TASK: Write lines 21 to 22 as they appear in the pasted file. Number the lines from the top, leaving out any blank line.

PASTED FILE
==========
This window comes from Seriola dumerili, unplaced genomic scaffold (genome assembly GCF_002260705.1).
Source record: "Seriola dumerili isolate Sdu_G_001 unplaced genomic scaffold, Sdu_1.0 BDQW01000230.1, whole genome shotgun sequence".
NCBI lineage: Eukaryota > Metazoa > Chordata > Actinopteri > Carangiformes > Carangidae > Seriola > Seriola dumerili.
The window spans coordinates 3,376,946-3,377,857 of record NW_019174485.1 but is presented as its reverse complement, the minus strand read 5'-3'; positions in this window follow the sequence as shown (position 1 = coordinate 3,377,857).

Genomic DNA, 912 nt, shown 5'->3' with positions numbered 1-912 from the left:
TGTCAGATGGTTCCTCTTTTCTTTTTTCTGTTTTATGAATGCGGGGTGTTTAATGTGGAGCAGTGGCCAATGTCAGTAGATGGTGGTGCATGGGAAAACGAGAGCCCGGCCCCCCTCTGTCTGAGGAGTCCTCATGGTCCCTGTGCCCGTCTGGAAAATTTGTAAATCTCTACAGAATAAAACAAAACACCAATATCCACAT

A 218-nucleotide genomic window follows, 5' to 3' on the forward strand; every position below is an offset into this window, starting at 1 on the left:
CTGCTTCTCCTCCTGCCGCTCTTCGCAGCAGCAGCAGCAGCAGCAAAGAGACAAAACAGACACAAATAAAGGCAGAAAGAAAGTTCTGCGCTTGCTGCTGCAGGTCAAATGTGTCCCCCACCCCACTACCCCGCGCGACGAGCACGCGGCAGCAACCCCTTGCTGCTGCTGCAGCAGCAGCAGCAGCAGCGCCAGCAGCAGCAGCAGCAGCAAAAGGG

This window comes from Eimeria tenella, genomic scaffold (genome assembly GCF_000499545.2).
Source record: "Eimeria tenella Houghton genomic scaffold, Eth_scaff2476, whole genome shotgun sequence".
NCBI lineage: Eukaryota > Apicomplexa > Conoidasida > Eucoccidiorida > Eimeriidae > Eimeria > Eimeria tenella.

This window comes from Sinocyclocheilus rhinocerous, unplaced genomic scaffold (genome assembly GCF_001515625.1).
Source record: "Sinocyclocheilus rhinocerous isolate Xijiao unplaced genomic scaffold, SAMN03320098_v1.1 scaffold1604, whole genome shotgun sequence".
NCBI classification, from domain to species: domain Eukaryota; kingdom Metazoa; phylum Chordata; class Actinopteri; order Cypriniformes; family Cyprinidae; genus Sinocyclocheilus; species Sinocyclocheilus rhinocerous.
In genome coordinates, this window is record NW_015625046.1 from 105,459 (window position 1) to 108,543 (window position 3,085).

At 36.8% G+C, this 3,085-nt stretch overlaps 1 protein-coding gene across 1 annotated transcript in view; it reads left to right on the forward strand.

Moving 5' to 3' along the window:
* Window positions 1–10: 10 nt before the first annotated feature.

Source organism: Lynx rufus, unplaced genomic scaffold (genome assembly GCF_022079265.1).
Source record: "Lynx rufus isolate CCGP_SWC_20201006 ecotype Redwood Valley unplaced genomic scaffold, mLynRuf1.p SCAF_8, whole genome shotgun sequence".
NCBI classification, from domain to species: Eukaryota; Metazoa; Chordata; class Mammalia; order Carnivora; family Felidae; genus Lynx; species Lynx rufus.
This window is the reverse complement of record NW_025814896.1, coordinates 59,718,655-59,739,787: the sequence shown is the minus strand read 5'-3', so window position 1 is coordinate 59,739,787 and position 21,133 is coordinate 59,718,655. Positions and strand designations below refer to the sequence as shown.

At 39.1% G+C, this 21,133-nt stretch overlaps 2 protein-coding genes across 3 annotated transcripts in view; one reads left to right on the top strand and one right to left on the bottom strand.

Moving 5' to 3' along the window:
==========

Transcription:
NCBI classification, from domain to species: Eukaryota; Metazoa; Chordata; class Mammalia; order Carnivora; family Felidae; genus Lynx; species Lynx rufus.
This window is the reverse complement of record NW_025814896.1, coordinates 59,718,655-59,739,787: the sequence shown is the minus strand read 5'-3', so window position 1 is coordinate 59,739,787 and position 21,133 is coordinate 59,718,655. Positions and strand designations below refer to the sequence as shown.